He pointed to Junke’s “opportunities and advantages” in life not seen in most other defendants, said Junke viewed the disgusting pictures knowing it was criminal and he would not “walk away” with a lesser amount of jail time than others would face.

Report notes Junke’s porn history

A presentence investigation report in the John Junke case reveals information as to what might have led to his child pornography convictions.

Junke, 70, of 603 W. Alder St., pleaded guilty Feb. 4 to two counts of first-degree and four counts of second-degree possession of depictions of a minor engaged in sexually explicit conduct.

The illegal images were detected by a technician after Junke took his computer tower to an area shop for repair on Sept. 9.

Walla Walla police obtained a search warrant for his residence Sept. 13 and, with his cooperation and confession, also located a laptop computer and an external storage hard drive.

Later examination of the confiscated devices revealed 35 images of child pornography, including two that each depict a preteen girl having sexual relations with a male.

He maintains that he knew he would be caught when, as “a cry for help,” he took his computer to the repair shop, according to the presentence report submitted this week by Community Corrections Officer Genie Smith.

In a description of his offense included in the report, Junke acknowledged a longtime addiction to pornography that became overwhelming with the advent of the Internet.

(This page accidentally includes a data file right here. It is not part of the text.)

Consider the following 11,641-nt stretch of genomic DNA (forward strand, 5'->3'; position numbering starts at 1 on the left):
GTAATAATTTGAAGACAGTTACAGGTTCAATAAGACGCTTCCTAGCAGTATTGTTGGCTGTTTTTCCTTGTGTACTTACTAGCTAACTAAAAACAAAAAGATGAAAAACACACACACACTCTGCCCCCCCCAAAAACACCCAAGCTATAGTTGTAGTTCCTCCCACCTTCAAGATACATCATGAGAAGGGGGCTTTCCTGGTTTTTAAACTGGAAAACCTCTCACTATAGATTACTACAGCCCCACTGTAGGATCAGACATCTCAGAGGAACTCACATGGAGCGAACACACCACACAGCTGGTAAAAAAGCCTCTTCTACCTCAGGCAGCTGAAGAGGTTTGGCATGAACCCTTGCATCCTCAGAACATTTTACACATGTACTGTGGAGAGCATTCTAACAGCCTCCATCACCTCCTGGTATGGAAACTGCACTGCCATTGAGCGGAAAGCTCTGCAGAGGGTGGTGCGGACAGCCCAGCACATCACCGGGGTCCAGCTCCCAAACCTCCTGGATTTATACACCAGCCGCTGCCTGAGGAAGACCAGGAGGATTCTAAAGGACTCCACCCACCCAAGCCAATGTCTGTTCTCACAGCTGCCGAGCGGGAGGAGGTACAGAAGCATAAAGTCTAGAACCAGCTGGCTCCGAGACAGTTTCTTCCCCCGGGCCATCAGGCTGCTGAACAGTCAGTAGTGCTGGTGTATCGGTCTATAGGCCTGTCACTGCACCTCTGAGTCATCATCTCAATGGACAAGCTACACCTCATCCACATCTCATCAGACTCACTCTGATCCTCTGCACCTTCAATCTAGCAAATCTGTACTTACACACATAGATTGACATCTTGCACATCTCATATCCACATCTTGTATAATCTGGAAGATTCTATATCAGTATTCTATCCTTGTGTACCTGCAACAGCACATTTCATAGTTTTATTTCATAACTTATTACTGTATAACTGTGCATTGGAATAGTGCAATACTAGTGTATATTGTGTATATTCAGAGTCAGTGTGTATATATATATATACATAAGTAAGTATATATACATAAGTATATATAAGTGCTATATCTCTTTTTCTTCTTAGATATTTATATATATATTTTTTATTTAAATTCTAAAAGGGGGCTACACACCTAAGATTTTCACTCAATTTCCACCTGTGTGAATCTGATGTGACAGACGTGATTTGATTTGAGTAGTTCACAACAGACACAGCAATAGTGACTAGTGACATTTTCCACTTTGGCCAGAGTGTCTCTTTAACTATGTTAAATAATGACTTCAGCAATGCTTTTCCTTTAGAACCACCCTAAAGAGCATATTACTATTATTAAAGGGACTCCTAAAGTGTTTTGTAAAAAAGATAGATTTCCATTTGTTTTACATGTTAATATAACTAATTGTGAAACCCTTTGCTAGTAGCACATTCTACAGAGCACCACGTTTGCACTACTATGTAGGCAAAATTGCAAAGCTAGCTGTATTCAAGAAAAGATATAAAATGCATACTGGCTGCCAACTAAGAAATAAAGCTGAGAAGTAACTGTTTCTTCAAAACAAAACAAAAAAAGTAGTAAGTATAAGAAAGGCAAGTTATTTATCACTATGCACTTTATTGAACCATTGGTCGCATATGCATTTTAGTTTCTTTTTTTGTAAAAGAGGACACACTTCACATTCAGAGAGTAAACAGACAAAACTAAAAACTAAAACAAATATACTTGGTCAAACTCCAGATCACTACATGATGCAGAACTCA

“In the last year or so I encountered child porn sites and downloaded pix intended to lure you into purchasing a subscription,” he wrote.

He added he has been working with local psychologist Stephen Rubin to discover the reasons “in the hope that I can gain control over my addiction and get to be normal in the ways I express my male sexuality.”

He believes his addiction is tied to early family dynamics, attending an all-boys boarding high school in Wisconsin, and pressures to get married and establish a family while struggling with career choices, according to his written description.

“It’s a mess, but I’m up for it.”

Rubin believes Junke, who last was divorced in 2002, is not a danger to the community, there is no indication he sexually molested anyone and that treatment can be successful, according to Smith’s report.

And “(Junke) said he has found an accompanying relief and comfort in knowing the burdens he has carried for so long are ‘being lifted away and removed,’” Smith wrote.

An ordained minister as well as an attorney, Junke came to Walla Walla to join a law firm in 1979. He served as the elected District Court judge from 1991 through 1994 when he was defeated for re-election. He then started a private practice, including acting as a public defender.

In 2006, he voluntarily resigned from the Washington State Bar Association in lieu of disbarment after having an unethical, yearlong romantic relationship with a woman client starting in March 2004.

He has held various jobs since then, including director of ticket sales and service for the Walla Walla Sweets baseball team, from which he was fired in September.

Most recently he received unemployment and Social Security benefits.

“Mr. Junke will need to gain steady employment as soon as possible to ensure that he can maintain the (sex-offender treatment) payments as arranged,” Smith’s report says.

Terry McConn can be reached at terrymcconn@wwub.com or 526-8319.

Comments

Nana 6 months, 3 weeks ago

More proof of the power of connections.